Property, according to Oscar Wilde has such dreary duties that it constitutes and endless bore. It is unbearable and prevents the full flowering of individualism. Property then, in the interest of the rich said Wilde, must be gotten rid of. Lenin also said something to the effect that freedom as know it was little more than a bourgeois prejudice. Listening to Obama’s State of the Union address had some disquieting resemblances to 1930′s style British Fabianism. Although Obama said the right kinds of things, one gets the impression of some trigger happy liberal populism moving inexorably into the private sphere.
After all, why let a good economic crisis go to waste? Exactly the opportune moment to craft some utopian social engineering projects. Does the pioneer spirit still exist? The rugged individual? America, in spite of all the terrible miscalculations and errors its made,is, the greatest most beneficent,most open, inclusive, and grandest culture in world history. Is a sharp left turn, a dead man’s curve, a road to Hell paved with good intentions? State Socialism collapses upon itself inevitably. Is Obama teasing about prodding the global industrial plutocracy into the stinking hole the commies fell into? Can what’s left of the pioneer spirit get us back to a Jeffersonian model of individuals and small business interacting with one another out of choice,in addition to necessity tempered with community responsibility?
Wilde: The proper aim is to try and reconstruct society on such a basis that poverty will be impossible. And the altruistic virtues have really prevented the carrying out of this aim. Just as the worst slave-owners were those who were kind to their slaves, and so prevented the horror of the system being realised by those who suffered from it, and understood by those who contemplated it, so, in the present state of things in England, the people who do most harm are the people who try to do most good; and at last we have had the spectacle of men who have really studied the problem and know the life – educated men who live in the East End – coming forward and imploring the community to restrain its altruistic impulses of charity, benevolence, and the like. They do so on the ground that such charity degrades and demoralises. They are perfectly right. Charity creates a multitude of sins.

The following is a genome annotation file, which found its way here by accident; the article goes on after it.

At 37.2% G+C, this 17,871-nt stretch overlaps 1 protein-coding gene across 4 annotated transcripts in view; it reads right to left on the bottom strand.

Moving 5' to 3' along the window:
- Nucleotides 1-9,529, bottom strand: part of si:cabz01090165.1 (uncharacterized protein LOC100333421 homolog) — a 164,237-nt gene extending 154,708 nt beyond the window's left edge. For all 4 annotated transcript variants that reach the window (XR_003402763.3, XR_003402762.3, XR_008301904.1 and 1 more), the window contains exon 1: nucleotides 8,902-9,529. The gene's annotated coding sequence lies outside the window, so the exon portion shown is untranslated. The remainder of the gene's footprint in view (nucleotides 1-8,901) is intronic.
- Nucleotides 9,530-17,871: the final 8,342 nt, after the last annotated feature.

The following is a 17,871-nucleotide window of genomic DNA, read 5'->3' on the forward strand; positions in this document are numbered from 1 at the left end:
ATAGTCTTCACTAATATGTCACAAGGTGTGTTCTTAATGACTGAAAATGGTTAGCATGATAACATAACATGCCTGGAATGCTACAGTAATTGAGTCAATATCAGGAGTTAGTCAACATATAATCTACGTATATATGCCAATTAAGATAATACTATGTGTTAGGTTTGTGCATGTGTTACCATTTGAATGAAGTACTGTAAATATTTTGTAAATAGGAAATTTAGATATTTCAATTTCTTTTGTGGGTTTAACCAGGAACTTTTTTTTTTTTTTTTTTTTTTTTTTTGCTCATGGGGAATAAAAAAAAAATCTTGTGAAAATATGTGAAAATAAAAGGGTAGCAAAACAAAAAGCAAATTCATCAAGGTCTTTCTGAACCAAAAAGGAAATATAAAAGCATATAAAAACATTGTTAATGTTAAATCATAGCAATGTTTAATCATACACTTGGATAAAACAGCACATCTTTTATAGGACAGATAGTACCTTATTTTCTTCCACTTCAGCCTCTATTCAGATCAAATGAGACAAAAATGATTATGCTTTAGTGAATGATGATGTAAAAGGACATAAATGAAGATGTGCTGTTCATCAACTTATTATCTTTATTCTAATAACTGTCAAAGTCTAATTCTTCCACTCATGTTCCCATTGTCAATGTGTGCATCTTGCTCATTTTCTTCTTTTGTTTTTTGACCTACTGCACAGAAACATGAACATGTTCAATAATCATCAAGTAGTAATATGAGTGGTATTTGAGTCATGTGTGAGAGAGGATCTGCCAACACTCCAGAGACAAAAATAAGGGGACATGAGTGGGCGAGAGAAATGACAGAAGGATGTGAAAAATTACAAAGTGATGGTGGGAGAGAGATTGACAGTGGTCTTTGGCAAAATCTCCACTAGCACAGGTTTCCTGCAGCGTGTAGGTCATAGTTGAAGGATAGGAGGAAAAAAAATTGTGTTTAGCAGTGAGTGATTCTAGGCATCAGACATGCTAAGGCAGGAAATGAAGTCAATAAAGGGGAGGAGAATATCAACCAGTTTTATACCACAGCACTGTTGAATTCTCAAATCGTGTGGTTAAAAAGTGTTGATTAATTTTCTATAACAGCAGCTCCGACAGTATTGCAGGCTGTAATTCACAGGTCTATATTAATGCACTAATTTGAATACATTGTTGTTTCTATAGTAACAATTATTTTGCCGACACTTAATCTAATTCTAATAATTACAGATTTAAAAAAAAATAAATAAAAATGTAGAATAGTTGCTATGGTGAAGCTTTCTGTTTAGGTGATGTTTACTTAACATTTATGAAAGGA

Alexis de Tocqueville’s trip to the United States in the early 1830′s led him to write the famous 1835 essay entitled Democracy in America. At about the same time Thoreau was skimming stones on Walden Pond. In it he warned of the dangers of a nurturing government extending its arm over the whole community, and he contemplated presciently how “a democratic state of society, similar to that of the Americans, might offer singular facilities for the establishment of despotism”. Read More:http://www.libertarianism.org/publications/essays/what-sort-despotism-democratic-nations-have-fear
The problem with the welfare based society is they are extremely difficult to dismantle in the face of change. They become structurally rigid and often dysfunctional depots of despotism and paper milling. Even advanced a relatively prosperous countries like Canada will not be able to sustain their model. The social solidarity thesis is in direct juxtaposition to the creative destruction model of free enterprise. Although Greece and Portugal are economic backwaters, the comparison to entitlement countries is not a spurious one.
From Michael Ferguson . Read More:http://thefuture101abstracts.blogspot.com/
In the State of the Union, President Obama said, “I’m a Democrat. But I believe what Republican Abraham Lincoln believed: That Government should do for people only what they cannot do better by themselves, and no more.” Notice the insertion of ‘better’.
What this means is even if ‘people’ are doing something adequately themselves and, perhaps, would prefer to continue to do it themselves, because government can do it BETTER they can commandeer it. In fact, if you read that carefully, the burden of proof is upon the people. If government can do it just as well, or asserts that it can, then the inference is that the people cannot do it better and the government, by this principle, can do it. And, of course, better can be a slippery term. One person’s ‘better’ may not be mine or yours. …